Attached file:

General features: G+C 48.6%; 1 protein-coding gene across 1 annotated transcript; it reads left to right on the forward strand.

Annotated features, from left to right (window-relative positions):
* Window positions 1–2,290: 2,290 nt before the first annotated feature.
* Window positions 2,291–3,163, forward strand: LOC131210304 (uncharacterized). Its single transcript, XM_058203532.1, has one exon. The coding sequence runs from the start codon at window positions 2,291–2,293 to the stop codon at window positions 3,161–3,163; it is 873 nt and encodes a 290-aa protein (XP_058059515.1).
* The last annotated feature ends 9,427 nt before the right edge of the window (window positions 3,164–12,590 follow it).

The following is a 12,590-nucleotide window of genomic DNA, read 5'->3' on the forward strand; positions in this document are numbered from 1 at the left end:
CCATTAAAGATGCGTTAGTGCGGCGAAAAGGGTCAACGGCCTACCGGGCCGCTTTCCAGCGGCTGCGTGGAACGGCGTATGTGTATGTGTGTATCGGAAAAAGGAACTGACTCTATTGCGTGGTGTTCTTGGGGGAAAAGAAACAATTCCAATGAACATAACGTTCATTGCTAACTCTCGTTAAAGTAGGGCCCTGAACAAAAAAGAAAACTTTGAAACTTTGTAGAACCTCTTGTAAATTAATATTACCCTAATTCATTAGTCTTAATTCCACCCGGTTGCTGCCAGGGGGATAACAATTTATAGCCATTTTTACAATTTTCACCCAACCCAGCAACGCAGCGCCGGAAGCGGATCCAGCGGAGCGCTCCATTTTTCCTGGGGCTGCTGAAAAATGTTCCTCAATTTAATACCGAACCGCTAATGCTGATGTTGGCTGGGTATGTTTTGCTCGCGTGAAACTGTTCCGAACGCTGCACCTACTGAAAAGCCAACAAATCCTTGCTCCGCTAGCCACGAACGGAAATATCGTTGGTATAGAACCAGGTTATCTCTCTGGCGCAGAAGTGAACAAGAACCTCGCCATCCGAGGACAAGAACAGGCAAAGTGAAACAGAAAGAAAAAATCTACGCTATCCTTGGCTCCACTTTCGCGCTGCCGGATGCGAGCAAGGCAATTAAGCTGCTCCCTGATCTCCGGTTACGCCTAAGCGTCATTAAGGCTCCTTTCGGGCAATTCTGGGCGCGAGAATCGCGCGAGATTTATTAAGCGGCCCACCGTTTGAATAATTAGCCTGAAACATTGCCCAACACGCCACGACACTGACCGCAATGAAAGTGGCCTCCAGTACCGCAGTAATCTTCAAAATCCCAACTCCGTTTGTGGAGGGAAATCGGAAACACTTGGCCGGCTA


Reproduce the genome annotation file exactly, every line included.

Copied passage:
General features: G+C 48.6%; 1 protein-coding gene across 1 annotated transcript; it reads left to right on the forward strand.

Annotated features, from left to right (window-relative positions):
* Window positions 1–2,290: 2,290 nt before the first annotated feature.
* Window positions 2,291–3,163, forward strand: LOC131210304 (uncharacterized). Its single transcript, XM_058203532.1, has one exon. The coding sequence runs from the start codon at window positions 2,291–2,293 to the stop codon at window positions 3,161–3,163; it is 873 nt and encodes a 290-aa protein (XP_058059515.1).
* The last annotated feature ends 9,427 nt before the right edge of the window (window positions 3,164–12,590 follow it).

The following is a 12,590-nucleotide window of genomic DNA, read 5'->3' on the forward strand; positions in this document are numbered from 1 at the left end:
CCATTAAAGATGCGTTAGTGCGGCGAAAAGGGTCAACGGCCTACCGGGCCGCTTTCCAGCGGCTGCGTGGAACGGCGTATGTGTATGTGTGTATCGGAAAAAGGAACTGACTCTATTGCGTGGTGTTCTTGGGGGAAAAGAAACAATTCCAATGAACATAACGTTCATTGCTAACTCTCGTTAAAGTAGGGCCCTGAACAAAAAAGAAAACTTTGAAACTTTGTAGAACCTCTTGTAAATTAATATTACCCTAATTCATTAGTCTTAATTCCACCCGGTTGCTGCCAGGGGGATAACAATTTATAGCCATTTTTACAATTTTCACCCAACCCAGCAACGCAGCGCCGGAAGCGGATCCAGCGGAGCGCTCCATTTTTCCTGGGGCTGCTGAAAAATGTTCCTCAATTTAATACCGAACCGCTAATGCTGATGTTGGCTGGGTATGTTTTGCTCGCGTGAAACTGTTCCGAACGCTGCACCTACTGAAAAGCCAACAAATCCTTGCTCCGCTAGCCACGAACGGAAATATCGTTGGTATAGAACCAGGTTATCTCTCTGGCGCAGAAGTGAACAAGAACCTCGCCATCCGAGGACAAGAACAGGCAAAGTGAAACAGAAAGAAAAAATCTACGCTATCCTTGGCTCCACTTTCGCGCTGCCGGATGCGAGCAAGGCAATTAAGCTGCTCCCTGATCTCCGGTTACGCCTAAGCGTCATTAAGGCTCCTTTCGGGCAATTCTGGGCGCGAGAATCGCGCGAGATTTATTAAGCGGCCCACCGTTTGAATAATTAGCCTGAAACATTGCCCAACACGCCACGACACTGACCGCAATGAAAGTGGCCTCCAGTACCGCAGTAATCTTCAAAATCCCAACTCCGTTTGTGGAGGGAAATCGGAAACACTTGGCCGGCTA